But Obama's faith is not without its critics. Some on the right say his particular brand of Christianity is a modern amalgam-unorthodox, undisciplined, even insincere. Last month Dr. James Dobson accused Obama of "deliberately distorting the traditional understanding of the Bible to fit his own world view, his own confused theology." The campaign responded that Obama was reaching out to people of faith and standing up for families.

Since severing ties with Wright and Trinity, Obama is a little spiritually rootless again. He lost a friend in Wright-and he lost a home, however tenuous those ties may have been toward the end, in Trinity. He has not found a new church, and he doesn't plan to look for one until after the election. "There's an aspect of the campaign process that would not make it a good time to figure out whether a particular church community worked for us," he says. "Because of what happened at Trinity, we'd be under a spotlight."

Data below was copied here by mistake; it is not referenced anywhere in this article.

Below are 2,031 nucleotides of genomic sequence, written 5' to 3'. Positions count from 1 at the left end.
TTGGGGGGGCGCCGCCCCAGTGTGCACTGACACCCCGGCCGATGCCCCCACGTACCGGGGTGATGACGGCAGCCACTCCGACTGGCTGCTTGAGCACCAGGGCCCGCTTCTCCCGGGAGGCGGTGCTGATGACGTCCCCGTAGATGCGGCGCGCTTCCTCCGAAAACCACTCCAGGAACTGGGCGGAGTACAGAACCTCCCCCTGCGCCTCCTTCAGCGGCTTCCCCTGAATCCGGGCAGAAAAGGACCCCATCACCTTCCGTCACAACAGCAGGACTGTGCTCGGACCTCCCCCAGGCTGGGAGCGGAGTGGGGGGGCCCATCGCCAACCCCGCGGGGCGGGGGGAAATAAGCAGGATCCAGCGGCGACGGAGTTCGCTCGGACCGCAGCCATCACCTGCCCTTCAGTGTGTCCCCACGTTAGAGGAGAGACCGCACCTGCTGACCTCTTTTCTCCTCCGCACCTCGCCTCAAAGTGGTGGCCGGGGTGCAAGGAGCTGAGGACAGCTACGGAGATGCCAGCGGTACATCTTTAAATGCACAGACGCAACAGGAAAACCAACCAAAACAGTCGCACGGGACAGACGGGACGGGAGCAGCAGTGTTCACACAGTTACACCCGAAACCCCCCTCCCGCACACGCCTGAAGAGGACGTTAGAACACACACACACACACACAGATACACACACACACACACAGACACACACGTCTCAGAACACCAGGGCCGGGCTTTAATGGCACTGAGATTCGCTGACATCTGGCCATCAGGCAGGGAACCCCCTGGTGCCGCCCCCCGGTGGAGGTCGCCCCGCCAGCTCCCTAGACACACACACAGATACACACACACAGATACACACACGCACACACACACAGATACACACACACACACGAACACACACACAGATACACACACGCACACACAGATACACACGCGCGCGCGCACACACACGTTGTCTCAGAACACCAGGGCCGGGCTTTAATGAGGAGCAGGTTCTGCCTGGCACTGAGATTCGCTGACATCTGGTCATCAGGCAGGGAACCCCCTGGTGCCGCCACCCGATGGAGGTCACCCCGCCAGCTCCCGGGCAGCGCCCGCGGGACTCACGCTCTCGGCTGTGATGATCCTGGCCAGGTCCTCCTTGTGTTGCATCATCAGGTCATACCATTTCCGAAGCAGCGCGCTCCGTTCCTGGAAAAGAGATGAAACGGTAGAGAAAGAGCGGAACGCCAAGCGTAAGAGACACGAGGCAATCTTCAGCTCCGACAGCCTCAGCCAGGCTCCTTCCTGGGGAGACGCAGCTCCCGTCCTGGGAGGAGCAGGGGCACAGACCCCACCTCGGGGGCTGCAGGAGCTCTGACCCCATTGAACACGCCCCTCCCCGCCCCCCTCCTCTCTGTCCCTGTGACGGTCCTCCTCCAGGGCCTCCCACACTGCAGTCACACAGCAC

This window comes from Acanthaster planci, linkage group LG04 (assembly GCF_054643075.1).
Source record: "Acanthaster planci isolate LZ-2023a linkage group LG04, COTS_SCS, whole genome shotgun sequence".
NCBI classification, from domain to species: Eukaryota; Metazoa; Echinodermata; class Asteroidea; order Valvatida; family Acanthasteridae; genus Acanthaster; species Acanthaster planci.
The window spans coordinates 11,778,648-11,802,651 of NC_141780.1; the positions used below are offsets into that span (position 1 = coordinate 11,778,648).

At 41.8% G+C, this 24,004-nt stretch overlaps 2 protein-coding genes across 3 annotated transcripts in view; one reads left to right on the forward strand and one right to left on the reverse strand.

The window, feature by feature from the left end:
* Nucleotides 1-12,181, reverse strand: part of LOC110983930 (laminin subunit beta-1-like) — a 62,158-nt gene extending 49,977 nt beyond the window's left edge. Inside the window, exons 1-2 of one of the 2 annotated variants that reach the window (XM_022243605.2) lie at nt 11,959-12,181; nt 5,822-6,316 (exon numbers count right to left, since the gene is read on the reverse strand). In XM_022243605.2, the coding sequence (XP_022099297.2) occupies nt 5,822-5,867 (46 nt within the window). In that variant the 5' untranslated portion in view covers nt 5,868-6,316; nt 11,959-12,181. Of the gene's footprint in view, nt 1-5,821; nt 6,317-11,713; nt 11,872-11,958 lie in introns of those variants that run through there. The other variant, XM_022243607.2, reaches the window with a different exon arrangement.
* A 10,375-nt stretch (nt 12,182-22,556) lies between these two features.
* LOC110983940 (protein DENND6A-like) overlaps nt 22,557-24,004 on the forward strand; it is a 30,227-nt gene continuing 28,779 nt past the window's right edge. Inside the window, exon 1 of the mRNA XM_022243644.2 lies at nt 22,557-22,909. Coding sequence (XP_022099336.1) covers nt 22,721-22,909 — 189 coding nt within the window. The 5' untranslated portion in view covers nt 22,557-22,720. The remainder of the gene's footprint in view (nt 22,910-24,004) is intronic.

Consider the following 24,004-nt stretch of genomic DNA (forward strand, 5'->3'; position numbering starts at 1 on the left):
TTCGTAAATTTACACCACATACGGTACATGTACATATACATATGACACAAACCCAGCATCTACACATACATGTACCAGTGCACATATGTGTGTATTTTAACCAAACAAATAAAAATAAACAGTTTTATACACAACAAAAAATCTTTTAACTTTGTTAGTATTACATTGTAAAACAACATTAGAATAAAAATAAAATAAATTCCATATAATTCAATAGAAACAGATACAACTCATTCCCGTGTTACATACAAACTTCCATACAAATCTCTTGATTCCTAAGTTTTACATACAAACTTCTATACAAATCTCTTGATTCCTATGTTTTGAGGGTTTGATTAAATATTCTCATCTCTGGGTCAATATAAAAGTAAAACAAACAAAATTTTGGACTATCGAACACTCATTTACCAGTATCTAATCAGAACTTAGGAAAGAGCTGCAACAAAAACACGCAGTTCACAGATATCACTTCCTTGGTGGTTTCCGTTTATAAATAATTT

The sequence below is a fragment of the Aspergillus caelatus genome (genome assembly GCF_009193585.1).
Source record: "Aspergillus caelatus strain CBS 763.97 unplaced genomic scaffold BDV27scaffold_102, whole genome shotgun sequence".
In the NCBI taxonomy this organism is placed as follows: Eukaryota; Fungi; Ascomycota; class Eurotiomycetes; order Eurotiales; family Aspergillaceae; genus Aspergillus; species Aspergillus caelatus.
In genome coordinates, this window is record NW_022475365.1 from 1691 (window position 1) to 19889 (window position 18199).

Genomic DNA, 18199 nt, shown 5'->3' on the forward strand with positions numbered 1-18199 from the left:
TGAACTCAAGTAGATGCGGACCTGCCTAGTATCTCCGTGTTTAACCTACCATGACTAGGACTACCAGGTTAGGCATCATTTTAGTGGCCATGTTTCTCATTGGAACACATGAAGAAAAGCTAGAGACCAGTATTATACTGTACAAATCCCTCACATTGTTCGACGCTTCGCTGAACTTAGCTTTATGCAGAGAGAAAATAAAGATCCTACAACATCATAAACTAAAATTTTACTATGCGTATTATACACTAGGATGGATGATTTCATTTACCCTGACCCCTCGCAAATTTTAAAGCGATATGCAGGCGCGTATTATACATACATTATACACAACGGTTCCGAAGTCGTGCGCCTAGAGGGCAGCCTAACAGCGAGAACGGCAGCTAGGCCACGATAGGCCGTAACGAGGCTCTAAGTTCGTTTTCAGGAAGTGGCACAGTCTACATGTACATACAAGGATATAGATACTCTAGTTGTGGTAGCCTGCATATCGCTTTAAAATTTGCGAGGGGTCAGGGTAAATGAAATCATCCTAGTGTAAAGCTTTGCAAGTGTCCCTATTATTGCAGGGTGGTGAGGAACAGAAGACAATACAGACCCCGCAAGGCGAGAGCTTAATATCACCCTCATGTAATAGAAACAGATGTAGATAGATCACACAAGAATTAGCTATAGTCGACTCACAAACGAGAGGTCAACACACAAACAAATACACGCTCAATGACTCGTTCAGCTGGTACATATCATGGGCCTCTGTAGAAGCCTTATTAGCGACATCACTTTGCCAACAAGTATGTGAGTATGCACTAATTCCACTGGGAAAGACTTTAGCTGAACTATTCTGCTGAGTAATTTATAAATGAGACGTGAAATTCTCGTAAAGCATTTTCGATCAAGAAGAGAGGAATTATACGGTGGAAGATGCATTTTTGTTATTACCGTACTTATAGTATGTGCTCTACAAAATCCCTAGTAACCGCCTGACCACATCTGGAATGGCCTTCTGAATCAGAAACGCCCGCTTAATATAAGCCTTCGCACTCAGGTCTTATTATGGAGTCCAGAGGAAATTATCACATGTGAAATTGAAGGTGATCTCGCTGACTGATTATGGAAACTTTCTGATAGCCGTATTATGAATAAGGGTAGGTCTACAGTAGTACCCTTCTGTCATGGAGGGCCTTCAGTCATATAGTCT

Nevertheless, his spiritual life on the campaign trail survives through prayer and reading the bible. And although he and Michelle do not have a systematic course of religious study for their daughters, "we say grace at the table. They are inquiring minds, so whenever they have a question about God or faith, then I have a conversation with them," he says. "I'm a big believer in a faith that is not imposed but taps into what's already there, their curiosity or their spirit."